Having it all
THE SECOND MOTHER, in Portuguese with English subtitles, The Screen, 3 chiles
A working mother faces tough choices. When she’s at work, she must rely on a caregiver for her young child. But if she spends too much time at work, can she lose her child’s affection to the caregiver? In The Second
Mother, director Anna Muylaert hovers over this question and gives us a very enjoyable story, which nonetheless could have been more nuanced. Val (Regina Casé), a full-time maid in a high-end neighborhood in São Paulo, has taken care of Barbara’s only child, Fabinho, since he was a toddler. The film’s Portuguese title Que Horas Ela Volta? means “What time will she return?” — a question little Fabinho asks Val about his mother. Barbara (Karine Teles), a famous style-setter, is always busy working. Her husband, Dr. Carlos, is a spaced-out retiree — he has inherited some wealth and has given up his aspirations to be a painter. Val’s labors provide the grease to keep the family’s domestic life running. When Val’s teenage daughter, Jéssica (Camila Márdila), arrives for a temporary stay, this cozy existence is upended.
Addressing the issue of caregivers, Penelope Leach, the author of the bestselling Your Baby and Child, writes: “Indeed, the more people children have to love and feel loved by, the more lovable and loving they are likely to be.” But that’s not what happens in Barbara’s life. When she gets into a car accident, Fabinho — now a teenager — doesn’t even bother to visit her in the hospital. Presumably Barbara has lost Fabinho’s love not only because she is a workaholic, but also because she’s addicted to her iPhone in the evenings. In any case, Barbara is portrayed a tad harshly. That she has a lightweight profession is beside the point; even fashionistas have to put in the hours to stay afloat. What if Barbara were a life-saving surgeon? Would that make her more immune to mockery?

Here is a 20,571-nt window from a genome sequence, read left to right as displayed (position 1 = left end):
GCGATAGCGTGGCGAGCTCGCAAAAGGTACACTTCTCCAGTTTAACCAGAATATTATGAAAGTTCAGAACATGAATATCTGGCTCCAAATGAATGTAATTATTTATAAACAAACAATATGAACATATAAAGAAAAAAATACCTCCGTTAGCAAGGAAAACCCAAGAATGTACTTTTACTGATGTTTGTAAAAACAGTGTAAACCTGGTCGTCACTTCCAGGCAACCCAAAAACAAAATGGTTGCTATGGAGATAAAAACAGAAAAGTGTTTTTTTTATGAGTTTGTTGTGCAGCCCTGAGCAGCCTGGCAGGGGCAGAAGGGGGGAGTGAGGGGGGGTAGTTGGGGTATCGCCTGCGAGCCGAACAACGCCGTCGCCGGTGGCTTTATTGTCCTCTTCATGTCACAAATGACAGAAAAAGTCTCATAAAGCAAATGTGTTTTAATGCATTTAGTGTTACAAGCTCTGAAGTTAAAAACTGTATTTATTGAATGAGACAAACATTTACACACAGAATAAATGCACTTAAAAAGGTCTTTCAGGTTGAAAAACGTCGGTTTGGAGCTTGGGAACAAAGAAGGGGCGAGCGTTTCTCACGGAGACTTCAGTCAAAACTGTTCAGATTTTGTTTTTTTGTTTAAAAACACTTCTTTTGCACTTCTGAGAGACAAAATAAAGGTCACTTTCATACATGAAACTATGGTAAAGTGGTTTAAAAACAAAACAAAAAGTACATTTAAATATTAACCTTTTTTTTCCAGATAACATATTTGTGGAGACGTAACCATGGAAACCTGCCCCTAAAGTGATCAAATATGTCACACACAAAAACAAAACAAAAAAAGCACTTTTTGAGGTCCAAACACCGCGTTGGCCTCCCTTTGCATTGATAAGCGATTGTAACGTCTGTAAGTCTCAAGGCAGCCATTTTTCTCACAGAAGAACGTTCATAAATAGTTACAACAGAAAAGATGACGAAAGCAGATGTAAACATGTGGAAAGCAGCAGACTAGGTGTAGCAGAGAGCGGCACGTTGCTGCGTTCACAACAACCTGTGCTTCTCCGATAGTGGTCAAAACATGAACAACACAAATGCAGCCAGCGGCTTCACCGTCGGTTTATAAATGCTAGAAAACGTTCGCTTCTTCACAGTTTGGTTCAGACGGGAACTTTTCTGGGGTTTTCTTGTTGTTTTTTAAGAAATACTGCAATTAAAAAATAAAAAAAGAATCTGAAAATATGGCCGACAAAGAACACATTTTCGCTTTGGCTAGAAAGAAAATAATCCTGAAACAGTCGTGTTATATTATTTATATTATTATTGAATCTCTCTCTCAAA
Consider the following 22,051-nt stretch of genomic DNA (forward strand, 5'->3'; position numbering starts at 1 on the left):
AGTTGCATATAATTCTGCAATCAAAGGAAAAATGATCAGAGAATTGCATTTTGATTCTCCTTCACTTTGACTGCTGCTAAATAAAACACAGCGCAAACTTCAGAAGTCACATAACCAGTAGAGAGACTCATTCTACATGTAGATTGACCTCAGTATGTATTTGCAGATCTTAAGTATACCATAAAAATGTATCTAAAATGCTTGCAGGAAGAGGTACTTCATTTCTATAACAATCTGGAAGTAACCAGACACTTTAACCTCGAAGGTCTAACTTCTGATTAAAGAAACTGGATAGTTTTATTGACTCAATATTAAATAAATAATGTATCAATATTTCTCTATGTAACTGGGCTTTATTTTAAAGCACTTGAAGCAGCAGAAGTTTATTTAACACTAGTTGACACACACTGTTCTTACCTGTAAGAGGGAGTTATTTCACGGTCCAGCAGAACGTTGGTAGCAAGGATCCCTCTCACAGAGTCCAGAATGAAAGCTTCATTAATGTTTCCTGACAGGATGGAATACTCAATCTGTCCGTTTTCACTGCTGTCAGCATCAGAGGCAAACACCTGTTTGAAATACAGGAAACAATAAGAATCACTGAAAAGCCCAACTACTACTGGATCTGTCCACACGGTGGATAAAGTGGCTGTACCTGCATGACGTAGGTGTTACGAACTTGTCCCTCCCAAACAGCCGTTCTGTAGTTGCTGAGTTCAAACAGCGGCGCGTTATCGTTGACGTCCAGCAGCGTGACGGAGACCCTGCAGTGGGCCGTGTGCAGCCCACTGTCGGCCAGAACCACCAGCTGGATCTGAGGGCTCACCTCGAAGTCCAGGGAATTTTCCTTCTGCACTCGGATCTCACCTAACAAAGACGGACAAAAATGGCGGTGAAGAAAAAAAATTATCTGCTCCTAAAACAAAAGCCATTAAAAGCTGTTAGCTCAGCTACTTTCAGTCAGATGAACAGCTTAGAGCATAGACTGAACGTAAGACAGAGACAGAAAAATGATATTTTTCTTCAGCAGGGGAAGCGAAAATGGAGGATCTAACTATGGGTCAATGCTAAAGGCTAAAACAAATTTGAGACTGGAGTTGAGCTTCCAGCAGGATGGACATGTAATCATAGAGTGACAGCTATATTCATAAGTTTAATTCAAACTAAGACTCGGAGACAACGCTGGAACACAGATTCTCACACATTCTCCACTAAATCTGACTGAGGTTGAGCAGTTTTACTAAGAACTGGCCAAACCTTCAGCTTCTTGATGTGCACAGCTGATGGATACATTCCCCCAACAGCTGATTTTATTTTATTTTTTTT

In the end, Val gives up her work in order to attend to her life as a mother — that’s not exactly a welcome solution for working women who don’t have that option. The use of working mothers as fall guys exposes a philosophical crater in this film. Still, this is a rewarding story for the questions it raises and for the touches of humor throughout. One episode that is jarring is Dr. Carlos’ outsize reaction to Jéssica — this isn’t completely believable, given the short amount of time they’ve known each other.
Regina Casé gives a superb performance as Val. In her role as a maid, she is subservient to Barbara, she loves Fabinho dearly, and she tries to pound (without any success) social codes into her daughter. Jéssica is a breath of oxygen, not the least because she mocks social barriers. She intends to study architecture and has passed the first-level entrance exams to the university of her dreams. Still, assuming that Jéssica will join an architecture firm after graduation, she’ll eventually need some reliable form of childcare too. — Priyanka Kumar
Labor day: Regina Casé